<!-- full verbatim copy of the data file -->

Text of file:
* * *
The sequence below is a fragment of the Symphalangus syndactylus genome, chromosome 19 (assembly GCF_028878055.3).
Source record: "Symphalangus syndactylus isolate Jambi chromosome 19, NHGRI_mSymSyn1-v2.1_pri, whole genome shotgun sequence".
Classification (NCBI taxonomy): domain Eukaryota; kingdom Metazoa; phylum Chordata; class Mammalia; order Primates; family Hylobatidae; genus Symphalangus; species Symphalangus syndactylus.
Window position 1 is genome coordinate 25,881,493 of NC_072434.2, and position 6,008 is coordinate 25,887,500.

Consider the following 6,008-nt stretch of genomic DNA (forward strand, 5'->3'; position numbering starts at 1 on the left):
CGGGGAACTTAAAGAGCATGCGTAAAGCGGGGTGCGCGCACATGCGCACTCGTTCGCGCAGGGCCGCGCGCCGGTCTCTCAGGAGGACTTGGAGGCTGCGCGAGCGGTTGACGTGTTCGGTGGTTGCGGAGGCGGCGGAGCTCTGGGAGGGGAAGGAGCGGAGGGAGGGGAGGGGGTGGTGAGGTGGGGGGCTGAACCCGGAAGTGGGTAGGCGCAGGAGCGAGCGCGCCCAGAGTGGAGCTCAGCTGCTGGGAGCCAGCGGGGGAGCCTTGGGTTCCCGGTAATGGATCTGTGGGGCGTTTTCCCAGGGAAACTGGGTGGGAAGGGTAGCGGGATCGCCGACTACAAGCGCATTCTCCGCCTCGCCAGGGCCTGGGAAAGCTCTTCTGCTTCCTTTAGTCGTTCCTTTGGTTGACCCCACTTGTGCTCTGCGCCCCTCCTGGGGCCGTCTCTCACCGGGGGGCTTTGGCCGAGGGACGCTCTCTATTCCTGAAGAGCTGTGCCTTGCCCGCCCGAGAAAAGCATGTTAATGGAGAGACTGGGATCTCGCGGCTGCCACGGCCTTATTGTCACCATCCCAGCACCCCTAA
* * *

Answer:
The sequence below is a fragment of the Symphalangus syndactylus genome, chromosome 19 (assembly GCF_028878055.3).
Source record: "Symphalangus syndactylus isolate Jambi chromosome 19, NHGRI_mSymSyn1-v2.1_pri, whole genome shotgun sequence".
Classification (NCBI taxonomy): domain Eukaryota; kingdom Metazoa; phylum Chordata; class Mammalia; order Primates; family Hylobatidae; genus Symphalangus; species Symphalangus syndactylus.
Window position 1 is genome coordinate 25,881,493 of NC_072434.2, and position 6,008 is coordinate 25,887,500.

Consider the following 6,008-nt stretch of genomic DNA (forward strand, 5'->3'; position numbering starts at 1 on the left):
CGGGGAACTTAAAGAGCATGCGTAAAGCGGGGTGCGCGCACATGCGCACTCGTTCGCGCAGGGCCGCGCGCCGGTCTCTCAGGAGGACTTGGAGGCTGCGCGAGCGGTTGACGTGTTCGGTGGTTGCGGAGGCGGCGGAGCTCTGGGAGGGGAAGGAGCGGAGGGAGGGGAGGGGGTGGTGAGGTGGGGGGCTGAACCCGGAAGTGGGTAGGCGCAGGAGCGAGCGCGCCCAGAGTGGAGCTCAGCTGCTGGGAGCCAGCGGGGGAGCCTTGGGTTCCCGGTAATGGATCTGTGGGGCGTTTTCCCAGGGAAACTGGGTGGGAAGGGTAGCGGGATCGCCGACTACAAGCGCATTCTCCGCCTCGCCAGGGCCTGGGAAAGCTCTTCTGCTTCCTTTAGTCGTTCCTTTGGTTGACCCCACTTGTGCTCTGCGCCCCTCCTGGGGCCGTCTCTCACCGGGGGGCTTTGGCCGAGGGACGCTCTCTATTCCTGAAGAGCTGTGCCTTGCCCGCCCGAGAAAAGCATGTTAATGGAGAGACTGGGATCTCGCGGCTGCCACGGCCTTATTGTCACCATCCCAGCACCCCTAA